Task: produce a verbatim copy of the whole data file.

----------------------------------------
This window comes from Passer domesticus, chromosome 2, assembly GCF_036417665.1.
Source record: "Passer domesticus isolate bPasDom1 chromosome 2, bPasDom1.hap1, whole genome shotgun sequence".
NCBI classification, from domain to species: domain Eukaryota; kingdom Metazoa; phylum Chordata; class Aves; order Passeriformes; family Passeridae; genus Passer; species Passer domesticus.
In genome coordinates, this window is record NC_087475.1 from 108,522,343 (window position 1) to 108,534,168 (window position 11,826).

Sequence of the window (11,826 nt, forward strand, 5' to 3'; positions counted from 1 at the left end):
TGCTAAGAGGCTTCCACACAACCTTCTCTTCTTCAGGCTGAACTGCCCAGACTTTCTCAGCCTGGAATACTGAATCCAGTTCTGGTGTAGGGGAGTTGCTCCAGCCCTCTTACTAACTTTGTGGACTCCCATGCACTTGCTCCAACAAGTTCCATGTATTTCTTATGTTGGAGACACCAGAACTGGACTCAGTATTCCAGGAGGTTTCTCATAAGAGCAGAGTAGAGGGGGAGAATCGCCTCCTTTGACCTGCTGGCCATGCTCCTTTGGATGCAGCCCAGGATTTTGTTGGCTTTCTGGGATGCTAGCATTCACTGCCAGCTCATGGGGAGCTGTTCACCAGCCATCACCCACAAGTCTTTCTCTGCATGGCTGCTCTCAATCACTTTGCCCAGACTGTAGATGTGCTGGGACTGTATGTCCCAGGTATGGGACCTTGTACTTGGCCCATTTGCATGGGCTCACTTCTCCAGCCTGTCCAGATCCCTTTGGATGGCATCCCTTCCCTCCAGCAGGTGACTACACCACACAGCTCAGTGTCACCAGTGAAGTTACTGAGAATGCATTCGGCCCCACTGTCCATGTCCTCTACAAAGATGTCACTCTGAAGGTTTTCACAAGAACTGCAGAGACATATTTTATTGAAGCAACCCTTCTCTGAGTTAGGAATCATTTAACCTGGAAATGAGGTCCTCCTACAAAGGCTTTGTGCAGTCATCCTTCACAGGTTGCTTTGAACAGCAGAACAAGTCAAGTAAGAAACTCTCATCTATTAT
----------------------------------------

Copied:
This window comes from Passer domesticus, chromosome 2, assembly GCF_036417665.1.
Source record: "Passer domesticus isolate bPasDom1 chromosome 2, bPasDom1.hap1, whole genome shotgun sequence".
NCBI classification, from domain to species: domain Eukaryota; kingdom Metazoa; phylum Chordata; class Aves; order Passeriformes; family Passeridae; genus Passer; species Passer domesticus.
In genome coordinates, this window is record NC_087475.1 from 108,522,343 (window position 1) to 108,534,168 (window position 11,826).

Sequence of the window (11,826 nt, forward strand, 5' to 3'; positions counted from 1 at the left end):
TGCTAAGAGGCTTCCACACAACCTTCTCTTCTTCAGGCTGAACTGCCCAGACTTTCTCAGCCTGGAATACTGAATCCAGTTCTGGTGTAGGGGAGTTGCTCCAGCCCTCTTACTAACTTTGTGGACTCCCATGCACTTGCTCCAACAAGTTCCATGTATTTCTTATGTTGGAGACACCAGAACTGGACTCAGTATTCCAGGAGGTTTCTCATAAGAGCAGAGTAGAGGGGGAGAATCGCCTCCTTTGACCTGCTGGCCATGCTCCTTTGGATGCAGCCCAGGATTTTGTTGGCTTTCTGGGATGCTAGCATTCACTGCCAGCTCATGGGGAGCTGTTCACCAGCCATCACCCACAAGTCTTTCTCTGCATGGCTGCTCTCAATCACTTTGCCCAGACTGTAGATGTGCTGGGACTGTATGTCCCAGGTATGGGACCTTGTACTTGGCCCATTTGCATGGGCTCACTTCTCCAGCCTGTCCAGATCCCTTTGGATGGCATCCCTTCCCTCCAGCAGGTGACTACACCACACAGCTCAGTGTCACCAGTGAAGTTACTGAGAATGCATTCGGCCCCACTGTCCATGTCCTCTACAAAGATGTCACTCTGAAGGTTTTCACAAGAACTGCAGAGACATATTTTATTGAAGCAACCCTTCTCTGAGTTAGGAATCATTTAACCTGGAAATGAGGTCCTCCTACAAAGGCTTTGTGCAGTCATCCTTCACAGGTTGCTTTGAACAGCAGAACAAGTCAAGTAAGAAACTCTCATCTATTAT